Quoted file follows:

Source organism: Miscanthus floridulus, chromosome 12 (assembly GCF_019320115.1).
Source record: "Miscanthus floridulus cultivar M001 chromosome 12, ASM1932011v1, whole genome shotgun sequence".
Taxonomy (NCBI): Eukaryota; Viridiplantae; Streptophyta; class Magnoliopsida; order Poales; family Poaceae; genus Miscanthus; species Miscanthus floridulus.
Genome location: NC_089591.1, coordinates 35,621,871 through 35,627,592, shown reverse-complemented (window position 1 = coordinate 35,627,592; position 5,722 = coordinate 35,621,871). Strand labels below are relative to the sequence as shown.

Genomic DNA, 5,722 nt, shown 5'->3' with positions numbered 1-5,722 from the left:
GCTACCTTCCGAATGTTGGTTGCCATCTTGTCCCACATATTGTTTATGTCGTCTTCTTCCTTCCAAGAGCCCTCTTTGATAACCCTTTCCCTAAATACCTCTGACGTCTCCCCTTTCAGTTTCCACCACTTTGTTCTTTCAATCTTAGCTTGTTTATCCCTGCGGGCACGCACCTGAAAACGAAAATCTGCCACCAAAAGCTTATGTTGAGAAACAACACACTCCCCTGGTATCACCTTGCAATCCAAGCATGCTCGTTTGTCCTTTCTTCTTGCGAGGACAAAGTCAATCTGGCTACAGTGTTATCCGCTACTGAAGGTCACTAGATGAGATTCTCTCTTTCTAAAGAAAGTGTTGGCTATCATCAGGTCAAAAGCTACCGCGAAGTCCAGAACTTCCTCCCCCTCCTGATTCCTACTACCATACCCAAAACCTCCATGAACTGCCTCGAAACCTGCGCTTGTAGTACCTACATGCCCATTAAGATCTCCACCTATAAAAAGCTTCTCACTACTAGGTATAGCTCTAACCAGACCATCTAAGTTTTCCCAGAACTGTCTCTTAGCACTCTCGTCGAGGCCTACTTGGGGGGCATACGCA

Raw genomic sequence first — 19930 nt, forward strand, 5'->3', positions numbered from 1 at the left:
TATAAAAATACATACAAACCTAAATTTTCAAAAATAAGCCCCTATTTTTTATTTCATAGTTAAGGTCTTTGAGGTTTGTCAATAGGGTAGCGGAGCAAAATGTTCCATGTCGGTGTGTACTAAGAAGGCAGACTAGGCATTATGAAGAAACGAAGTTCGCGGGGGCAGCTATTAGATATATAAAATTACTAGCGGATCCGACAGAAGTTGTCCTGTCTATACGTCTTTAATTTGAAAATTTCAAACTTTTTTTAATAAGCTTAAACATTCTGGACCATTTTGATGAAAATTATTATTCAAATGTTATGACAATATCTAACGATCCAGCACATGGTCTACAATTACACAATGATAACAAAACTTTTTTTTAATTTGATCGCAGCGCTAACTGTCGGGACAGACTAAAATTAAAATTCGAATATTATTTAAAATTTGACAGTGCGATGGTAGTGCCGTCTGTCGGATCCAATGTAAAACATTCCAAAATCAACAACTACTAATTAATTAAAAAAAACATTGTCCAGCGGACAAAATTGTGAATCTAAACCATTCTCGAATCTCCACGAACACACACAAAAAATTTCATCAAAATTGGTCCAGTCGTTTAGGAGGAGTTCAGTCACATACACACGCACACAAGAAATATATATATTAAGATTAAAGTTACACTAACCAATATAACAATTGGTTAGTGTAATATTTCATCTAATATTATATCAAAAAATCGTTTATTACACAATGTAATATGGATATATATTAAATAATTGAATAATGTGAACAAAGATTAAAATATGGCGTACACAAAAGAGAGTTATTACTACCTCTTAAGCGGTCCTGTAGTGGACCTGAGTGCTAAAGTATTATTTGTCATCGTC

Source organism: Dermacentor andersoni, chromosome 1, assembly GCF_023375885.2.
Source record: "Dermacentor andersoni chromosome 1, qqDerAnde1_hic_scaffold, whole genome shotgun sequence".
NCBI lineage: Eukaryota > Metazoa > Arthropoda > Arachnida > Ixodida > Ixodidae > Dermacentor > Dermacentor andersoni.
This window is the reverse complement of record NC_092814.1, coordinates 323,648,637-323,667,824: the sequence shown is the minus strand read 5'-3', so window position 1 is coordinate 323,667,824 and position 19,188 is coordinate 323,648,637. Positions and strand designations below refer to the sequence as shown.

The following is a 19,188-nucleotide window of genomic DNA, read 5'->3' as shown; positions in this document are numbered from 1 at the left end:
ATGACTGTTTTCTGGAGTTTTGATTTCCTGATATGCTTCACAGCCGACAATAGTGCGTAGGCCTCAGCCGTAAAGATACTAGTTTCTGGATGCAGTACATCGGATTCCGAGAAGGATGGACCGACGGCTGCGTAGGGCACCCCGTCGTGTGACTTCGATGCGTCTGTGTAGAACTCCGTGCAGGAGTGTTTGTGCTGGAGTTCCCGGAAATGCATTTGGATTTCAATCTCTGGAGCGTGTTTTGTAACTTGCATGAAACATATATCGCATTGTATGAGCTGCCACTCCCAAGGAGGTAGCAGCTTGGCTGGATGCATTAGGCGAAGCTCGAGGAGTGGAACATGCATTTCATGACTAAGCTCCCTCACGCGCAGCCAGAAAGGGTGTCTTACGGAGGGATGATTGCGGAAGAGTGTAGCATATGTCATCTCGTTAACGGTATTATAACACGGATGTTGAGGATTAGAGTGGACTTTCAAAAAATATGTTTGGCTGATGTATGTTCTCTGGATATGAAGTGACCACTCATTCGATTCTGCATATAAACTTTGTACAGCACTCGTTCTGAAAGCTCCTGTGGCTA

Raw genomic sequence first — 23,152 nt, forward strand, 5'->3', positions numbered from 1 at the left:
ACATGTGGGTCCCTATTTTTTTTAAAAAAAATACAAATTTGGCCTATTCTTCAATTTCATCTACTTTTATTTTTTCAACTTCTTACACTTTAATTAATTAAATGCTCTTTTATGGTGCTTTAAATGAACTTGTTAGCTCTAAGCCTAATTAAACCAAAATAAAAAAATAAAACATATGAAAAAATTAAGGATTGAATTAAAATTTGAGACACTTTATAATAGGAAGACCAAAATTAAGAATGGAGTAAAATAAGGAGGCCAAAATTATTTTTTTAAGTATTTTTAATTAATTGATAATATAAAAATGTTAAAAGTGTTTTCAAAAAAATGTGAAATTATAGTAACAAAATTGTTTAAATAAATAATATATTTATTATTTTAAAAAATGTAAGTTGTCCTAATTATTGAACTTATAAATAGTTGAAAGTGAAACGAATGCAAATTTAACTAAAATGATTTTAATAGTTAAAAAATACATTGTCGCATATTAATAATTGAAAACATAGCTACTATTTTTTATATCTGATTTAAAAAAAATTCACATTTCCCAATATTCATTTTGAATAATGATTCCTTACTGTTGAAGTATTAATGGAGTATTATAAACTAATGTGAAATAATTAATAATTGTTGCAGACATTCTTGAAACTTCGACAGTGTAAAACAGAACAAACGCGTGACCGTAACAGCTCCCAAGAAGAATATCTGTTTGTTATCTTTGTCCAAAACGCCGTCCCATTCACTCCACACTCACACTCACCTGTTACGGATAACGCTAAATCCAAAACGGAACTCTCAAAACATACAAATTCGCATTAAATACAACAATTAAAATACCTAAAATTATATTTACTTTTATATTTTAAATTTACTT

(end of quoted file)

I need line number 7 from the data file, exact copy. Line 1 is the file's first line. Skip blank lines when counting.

Raw genomic sequence first — 19930 nt, forward strand, 5'->3', positions numbered from 1 at the left: